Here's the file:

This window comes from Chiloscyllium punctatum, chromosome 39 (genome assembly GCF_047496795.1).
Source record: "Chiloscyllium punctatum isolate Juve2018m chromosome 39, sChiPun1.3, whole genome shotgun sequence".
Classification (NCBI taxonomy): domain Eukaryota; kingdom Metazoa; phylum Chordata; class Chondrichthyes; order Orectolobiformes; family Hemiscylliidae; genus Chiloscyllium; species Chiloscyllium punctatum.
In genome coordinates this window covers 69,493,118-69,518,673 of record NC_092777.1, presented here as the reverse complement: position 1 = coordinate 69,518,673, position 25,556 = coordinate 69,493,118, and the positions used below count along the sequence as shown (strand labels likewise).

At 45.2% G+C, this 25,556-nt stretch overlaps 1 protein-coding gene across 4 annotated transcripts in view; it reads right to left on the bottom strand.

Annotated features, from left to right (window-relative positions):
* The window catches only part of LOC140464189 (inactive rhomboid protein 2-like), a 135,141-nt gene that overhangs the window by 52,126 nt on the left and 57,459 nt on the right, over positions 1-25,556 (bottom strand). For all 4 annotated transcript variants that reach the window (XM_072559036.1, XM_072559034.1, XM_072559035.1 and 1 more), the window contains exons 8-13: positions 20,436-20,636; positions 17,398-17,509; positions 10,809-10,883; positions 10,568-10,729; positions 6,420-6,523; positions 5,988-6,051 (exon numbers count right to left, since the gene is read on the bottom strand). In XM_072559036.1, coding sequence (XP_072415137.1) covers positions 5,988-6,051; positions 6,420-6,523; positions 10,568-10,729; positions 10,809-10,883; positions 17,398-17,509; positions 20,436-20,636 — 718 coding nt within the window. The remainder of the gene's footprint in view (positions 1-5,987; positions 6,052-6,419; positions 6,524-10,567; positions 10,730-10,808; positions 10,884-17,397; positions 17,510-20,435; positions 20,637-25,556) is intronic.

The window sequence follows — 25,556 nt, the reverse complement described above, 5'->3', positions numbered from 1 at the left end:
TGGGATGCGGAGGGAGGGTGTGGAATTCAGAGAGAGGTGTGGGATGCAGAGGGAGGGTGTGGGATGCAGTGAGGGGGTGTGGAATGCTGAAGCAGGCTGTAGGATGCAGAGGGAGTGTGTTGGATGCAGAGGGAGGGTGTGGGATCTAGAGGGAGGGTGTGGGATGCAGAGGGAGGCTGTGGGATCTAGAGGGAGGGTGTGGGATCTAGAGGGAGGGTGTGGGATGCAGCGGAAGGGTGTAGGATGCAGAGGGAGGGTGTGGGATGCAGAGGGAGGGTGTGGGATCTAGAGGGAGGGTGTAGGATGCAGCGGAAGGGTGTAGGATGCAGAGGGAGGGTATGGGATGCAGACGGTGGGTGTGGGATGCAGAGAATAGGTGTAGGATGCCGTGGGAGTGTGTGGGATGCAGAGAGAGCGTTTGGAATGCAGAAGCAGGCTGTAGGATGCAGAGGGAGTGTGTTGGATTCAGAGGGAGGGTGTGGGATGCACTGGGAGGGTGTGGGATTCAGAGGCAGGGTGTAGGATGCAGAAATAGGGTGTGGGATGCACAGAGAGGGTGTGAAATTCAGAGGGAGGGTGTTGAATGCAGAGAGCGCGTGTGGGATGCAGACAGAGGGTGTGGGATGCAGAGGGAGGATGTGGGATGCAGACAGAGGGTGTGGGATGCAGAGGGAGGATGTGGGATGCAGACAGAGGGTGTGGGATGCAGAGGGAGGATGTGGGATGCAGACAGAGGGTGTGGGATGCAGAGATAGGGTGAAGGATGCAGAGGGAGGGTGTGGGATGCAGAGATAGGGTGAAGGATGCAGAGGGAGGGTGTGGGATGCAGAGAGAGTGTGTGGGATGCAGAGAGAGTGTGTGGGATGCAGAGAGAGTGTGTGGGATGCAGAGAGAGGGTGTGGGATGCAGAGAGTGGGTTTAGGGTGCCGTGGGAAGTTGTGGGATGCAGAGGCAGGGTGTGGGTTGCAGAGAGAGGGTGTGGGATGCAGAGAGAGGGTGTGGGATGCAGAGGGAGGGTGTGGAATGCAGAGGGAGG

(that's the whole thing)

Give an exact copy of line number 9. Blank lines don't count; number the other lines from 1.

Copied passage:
TGGGATGCGGAGGGAGGGTGTGGAATTCAGAGAGAGGTGTGGGATGCAGAGGGAGGGTGTGGGATGCAGTGAGGGGGTGTGGAATGCTGAAGCAGGCTGTAGGATGCAGAGGGAGTGTGTTGGATGCAGAGGGAGGGTGTGGGATCTAGAGGGAGGGTGTGGGATGCAGAGGGAGGCTGTGGGATCTAGAGGGAGGGTGTGGGATCTAGAGGGAGGGTGTGGGATGCAGCGGAAGGGTGTAGGATGCAGAGGGAGGGTGTGGGATGCAGAGGGAGGGTGTGGGATCTAGAGGGAGGGTGTAGGATGCAGCGGAAGGGTGTAGGATGCAGAGGGAGGGTATGGGATGCAGACGGTGGGTGTGGGATGCAGAGAATAGGTGTAGGATGCCGTGGGAGTGTGTGGGATGCAGAGAGAGCGTTTGGAATGCAGAAGCAGGCTGTAGGATGCAGAGGGAGTGTGTTGGATTCAGAGGGAGGGTGTGGGATGCACTGGGAGGGTGTGGGATTCAGAGGCAGGGTGTAGGATGCAGAAATAGGGTGTGGGATGCACAGAGAGGGTGTGAAATTCAGAGGGAGGGTGTTGAATGCAGAGAGCGCGTGTGGGATGCAGACAGAGGGTGTGGGATGCAGAGGGAGGATGTGGGATGCAGACAGAGGGTGTGGGATGCAGAGGGAGGATGTGGGATGCAGACAGAGGGTGTGGGATGCAGAGGGAGGATGTGGGATGCAGACAGAGGGTGTGGGATGCAGAGATAGGGTGAAGGATGCAGAGGGAGGGTGTGGGATGCAGAGATAGGGTGAAGGATGCAGAGGGAGGGTGTGGGATGCAGAGAGAGTGTGTGGGATGCAGAGAGAGTGTGTGGGATGCAGAGAGAGTGTGTGGGATGCAGAGAGAGGGTGTGGGATGCAGAGAGTGGGTTTAGGGTGCCGTGGGAAGTTGTGGGATGCAGAGGCAGGGTGTGGGTTGCAGAGAGAGGGTGTGGGATGCAGAGAGAGGGTGTGGGATGCAGAGGGAGGGTGTGGAATGCAGAGGGAGG